Call of Duty: Black Ops 4

First thoughts – Call of Duty: Black Ops 4 beta

Black Ops 4 is set to be the latest addition to the multi-million dollar Call of Duty franchise, with developer Treyarch continuing their highly-commended Black Ops series for yet another year, with the beta test for the game going live this past weekend.

Similar to the most recent title, World War II, Black Ops 4 departs from the “jetpack era” that the community became so torn on, retaining “boots on the ground” gameplay – with some more modern tweaks on the World War II gameplay.

Following Black Ops 3

Visually, the game is great. It looks strikingly similar to its predecessor Black Ops 3 in terms of colour and map design, as well as reintroducing the old faces of some popular specialists from the game.

Ruin, Seraph, Battery, Firebreak, Nomad and Prophet make a return from Black Ops 3, and are joined by new recruits Torque, Ajax and Recon.

BO4 dogs purifier

Each of these specialists have unique abilities and equipment that can be used to give your team – or yourself – an advantage.

For example, Recon has the Sensor Dart equipment which is placed and reveals enemies within its proximity, whilst Ruin’s ability is the Grav Slam, delivering a lethal blast around the point of impact.

Think of the Rainbow Six Siege operators, but less limited in weaponry.

Though specialists were not exactly revered in Black Ops 3, Treyarch will be hoping that the reworked system and possibilities works better for players and are more appreciated than their 2015 counterparts.

But I’m still not convinced that they are a good way to improve gameplay – especially not in a competitive setting.

Gameplay is solid but misses some beats

Somehow, despite being a boots on the ground title, Black Ops 4 has not left any of the speed of Black Ops 3, with small, tight maps that keep players in the centre of the action at all times.

BO4 Seaside

Though this frenetic action is a staple of Call of Duty, I’m hoping to see more open maps upon the release of the full game, offering a wider variation of sight lines and minimising the abundance of submachine guns that dominated the beta.

That said, it’s not impossible to use an assault rifle. There are definitely areas on each map where your VAPR-XKG would be more beneficial than the Spitfire, but you’ll often find your VAPR assault rifle is getting outclassed in gunfights.

There are several glaring issues that I expect to be fixed by release: Seraph’s tac-deploy is super frustrating in messing with spawns (which are already questionable at best); Ajax’s ballistic shield turns him into Superman; the TTK (time to kill) is a touch too high.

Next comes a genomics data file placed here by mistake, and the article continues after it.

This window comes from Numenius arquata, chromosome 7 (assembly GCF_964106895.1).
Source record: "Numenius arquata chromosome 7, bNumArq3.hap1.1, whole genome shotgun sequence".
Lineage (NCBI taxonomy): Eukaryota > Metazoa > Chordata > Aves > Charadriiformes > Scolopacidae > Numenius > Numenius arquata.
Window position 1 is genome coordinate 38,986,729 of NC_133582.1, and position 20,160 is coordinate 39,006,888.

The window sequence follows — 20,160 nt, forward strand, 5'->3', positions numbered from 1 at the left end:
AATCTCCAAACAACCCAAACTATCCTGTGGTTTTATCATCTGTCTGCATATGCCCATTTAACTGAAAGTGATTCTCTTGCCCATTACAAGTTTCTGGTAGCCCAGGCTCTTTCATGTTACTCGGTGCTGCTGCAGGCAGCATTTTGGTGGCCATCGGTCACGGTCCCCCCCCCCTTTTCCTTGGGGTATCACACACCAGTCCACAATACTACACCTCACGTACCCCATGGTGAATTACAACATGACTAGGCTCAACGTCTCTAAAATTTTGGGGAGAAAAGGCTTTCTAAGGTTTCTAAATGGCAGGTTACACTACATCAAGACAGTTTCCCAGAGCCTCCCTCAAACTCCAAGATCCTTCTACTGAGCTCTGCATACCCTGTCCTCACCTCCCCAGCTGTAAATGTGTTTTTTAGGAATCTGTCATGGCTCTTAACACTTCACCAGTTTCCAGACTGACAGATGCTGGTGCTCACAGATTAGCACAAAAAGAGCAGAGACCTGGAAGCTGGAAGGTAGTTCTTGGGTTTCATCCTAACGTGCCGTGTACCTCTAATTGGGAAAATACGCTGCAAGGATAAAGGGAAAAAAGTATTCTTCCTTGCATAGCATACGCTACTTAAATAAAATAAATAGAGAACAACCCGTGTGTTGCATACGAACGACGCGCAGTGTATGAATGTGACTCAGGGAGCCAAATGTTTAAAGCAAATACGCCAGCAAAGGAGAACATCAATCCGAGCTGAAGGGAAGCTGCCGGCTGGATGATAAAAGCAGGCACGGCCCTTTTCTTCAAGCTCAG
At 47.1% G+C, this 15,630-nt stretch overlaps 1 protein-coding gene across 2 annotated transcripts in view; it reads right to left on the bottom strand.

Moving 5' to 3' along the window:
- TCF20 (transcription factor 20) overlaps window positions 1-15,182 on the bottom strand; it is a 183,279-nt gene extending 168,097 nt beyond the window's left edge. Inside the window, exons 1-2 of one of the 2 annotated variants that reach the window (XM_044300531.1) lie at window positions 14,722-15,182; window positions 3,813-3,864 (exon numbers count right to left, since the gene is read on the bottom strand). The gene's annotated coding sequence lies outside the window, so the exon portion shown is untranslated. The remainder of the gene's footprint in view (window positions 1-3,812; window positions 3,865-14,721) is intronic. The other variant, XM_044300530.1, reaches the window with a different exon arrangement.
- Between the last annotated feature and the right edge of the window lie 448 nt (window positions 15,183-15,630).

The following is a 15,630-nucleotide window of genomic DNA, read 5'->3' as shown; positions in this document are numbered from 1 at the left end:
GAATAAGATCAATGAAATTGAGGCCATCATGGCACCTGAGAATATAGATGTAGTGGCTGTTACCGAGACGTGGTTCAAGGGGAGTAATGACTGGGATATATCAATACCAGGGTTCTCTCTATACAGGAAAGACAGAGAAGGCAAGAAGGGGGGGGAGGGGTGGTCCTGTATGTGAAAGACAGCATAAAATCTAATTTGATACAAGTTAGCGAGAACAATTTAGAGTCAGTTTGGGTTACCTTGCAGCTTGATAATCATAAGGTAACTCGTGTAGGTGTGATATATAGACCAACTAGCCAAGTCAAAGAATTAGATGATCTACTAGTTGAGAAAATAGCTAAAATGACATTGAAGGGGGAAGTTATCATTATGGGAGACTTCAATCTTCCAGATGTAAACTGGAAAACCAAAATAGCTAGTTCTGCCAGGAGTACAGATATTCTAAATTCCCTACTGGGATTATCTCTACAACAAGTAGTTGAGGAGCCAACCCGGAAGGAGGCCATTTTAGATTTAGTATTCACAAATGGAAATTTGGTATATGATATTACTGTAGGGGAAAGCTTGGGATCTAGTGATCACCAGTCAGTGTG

But that’s precisely what beta testing is for. Next weekend, expect to see some tweaks and improvements to make the game more enjoyable (or less broken, as is the result of most beta tests).


The #ReviveCoD movement started in the middle of the World War II season, led by increased stream times, more YouTube content and even a podcast hosted by pro-player-turned-caster Anthony “Nameless” Wheeler.

Despite the gradual drop-off of this movement as the Call of Duty World Championship approaches, I think Black Ops 4 has some promise. Both Black Ops 2 and Black Ops 3 were huge not only for esports, but for Call of Duty content.

Black Ops 4 would do well to follow in their footsteps and, judging on some of the clips we’ve already seen, that may just be the case.

It is a poorly-kept secret that Call of Duty has historically been heavily supported by the YouTube and Twitch content that is born of it. If the franchise is to continue to succeed and see growth on recent years, fans will be hoping for Black Ops 4 to provide some great content to divulge in.

Following a couple of years that have not been very promising for Call of Duty fans, in particular those of Call of Duty esports, many players are looking to Treyarch to do as they do and deliver a great competitive game. Black Ops 2 and Black Ops 3 were huge years for growth 

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